University of Chicago economist Casey Mulligan, over at the New York Times’ Economix blog, dug up a 2012 study by Cheng Cheng of Texas A&M University that tells the world nothing new about the currently confused state of laws against distracted driving, and in particular bans on handheld phone use. “Perhaps lawmakers overestimated the benefits of regulating this sort of driver behavior,” Mulligan writes. Or perhaps lawmakers didn’t pass laws that effectively protect vulnerable road users from dangerous, distracted drivers.
What Mulligan doesn’t mention is that distracted driving hardly stopped when today’s loophole-ridden and inconsistently enforced laws banned only the most obvious forms of distracted driving. Nor does Cheng’s paper make a convincing case that the newer, broader bans on texting while driving won’t save lives.
Cheng’s study, covering 2004-2010, even references earlier studies from the likes of the Insurance Institute for Highway Safety that show that today’s laws, which largely allow drivers to use phones via hands-free devices, have no basis in fact and would not be expected to save lives. As a 2009 meta-study cited by the National Safety Council put it: “Current research does not support the decision to allow hands-free phone use while driving.” Whether a driver controls the phone using her or his hands, through a headset, or through the car stereo, makes no difference: any driver using a phone is a distracted driver.
So why do state hand-held bans not work? Inconsistent policies, inadequate enforcement, and a purely symbolic focus on one small class of distractions (the hand-held phone) have hobbled most state bans from the very start. Lobbyists for powerful industries, like mobile phone carriers, consumer electronics makers, and now automakers keen on selling cars with built-in voice controls, focused initial bans on handheld phones while leaving loopholes for profitable add-on devices like Bluetooth hands-free sets. Enforcement officials have similarly fixated upon this easily-spotted group. A patchwork of state laws, with a majority of states only recently banning text messaging for all drivers, and the perception of scant enforcement leave most American drivers confused, or indifferent, about the bans.
In his paper, Cheng notes that how Americans use phones while driving may have shifted in reaction to the various bans. Perversely, drivers may have tried to evade handheld phone bans by resorting to text messages instead — perhaps part of a broad, and simultaneous, nationwide shift away from talking and toward texting. Although Cheng found no evidence that texting bans reduced crashes or casualties, he examines just one year of data on that subject, hardly enough to draw firm conclusions.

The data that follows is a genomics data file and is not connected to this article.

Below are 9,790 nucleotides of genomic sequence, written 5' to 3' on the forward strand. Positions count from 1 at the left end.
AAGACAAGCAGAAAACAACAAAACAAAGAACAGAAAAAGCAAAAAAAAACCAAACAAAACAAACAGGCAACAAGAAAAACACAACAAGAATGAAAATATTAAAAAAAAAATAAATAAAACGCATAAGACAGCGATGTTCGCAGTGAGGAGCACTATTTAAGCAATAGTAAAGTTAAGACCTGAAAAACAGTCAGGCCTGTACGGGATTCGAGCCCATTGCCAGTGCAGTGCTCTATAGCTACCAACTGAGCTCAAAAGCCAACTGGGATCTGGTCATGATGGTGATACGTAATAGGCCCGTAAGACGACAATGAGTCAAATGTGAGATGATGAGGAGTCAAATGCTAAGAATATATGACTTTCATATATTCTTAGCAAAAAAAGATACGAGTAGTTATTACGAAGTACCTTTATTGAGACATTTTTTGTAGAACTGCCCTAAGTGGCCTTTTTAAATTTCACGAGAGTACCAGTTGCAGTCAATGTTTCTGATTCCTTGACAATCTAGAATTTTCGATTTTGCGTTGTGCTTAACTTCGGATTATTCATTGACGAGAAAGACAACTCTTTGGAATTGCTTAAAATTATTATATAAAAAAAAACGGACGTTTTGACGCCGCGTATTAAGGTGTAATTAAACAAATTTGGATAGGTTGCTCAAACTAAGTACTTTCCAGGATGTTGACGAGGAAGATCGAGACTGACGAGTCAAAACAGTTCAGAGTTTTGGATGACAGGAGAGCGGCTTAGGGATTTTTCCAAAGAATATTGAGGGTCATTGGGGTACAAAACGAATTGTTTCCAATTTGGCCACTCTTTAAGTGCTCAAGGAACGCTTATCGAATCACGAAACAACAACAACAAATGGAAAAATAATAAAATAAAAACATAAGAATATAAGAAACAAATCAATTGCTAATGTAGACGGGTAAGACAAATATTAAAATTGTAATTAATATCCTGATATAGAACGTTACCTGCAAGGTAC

High-tech voice-control gizmos built into cars are less a solution than a “looming public safety crisis” unto themselves, according to AAA president and CEO Robert L. Darbelnet — citing fundamental research into cognition showing that the human brain is simply incapable of driving and communicating simultaneously.
What will it take to disarm the menace of drivers distracted by their phones? Safety advocates, like the National Transportation Safety Board and the NSC, say that nothing short of a total ban on device use by drivers will stop the dangers of distracted drivers (and not just of cars: phone use by professional operators has also been implicated in bus, train, and boat crashes). Others, like the American Association of Orthopaedic Surgeons, make an analogy to drunk driving laws. Two forces — an effective national awareness campaign that stigmatized drunk driving, and national legislation that codified a uniform, quantitative metric of intoxication — combined to sharply reduce the number of drunk driving crashes.
In the meantime, if you need to be connected to the Internet all day, every day, you’re in luck. You could use a low-tech, voice-activated gizmo, and find a carpool buddy to delegate your device to: NHTSA’s observational survey of electronic device use suggests that many drivers with adult passengers do this. Otherwise, many cities across America employ fleets of chauffeurs for busy, on-the-go people like you.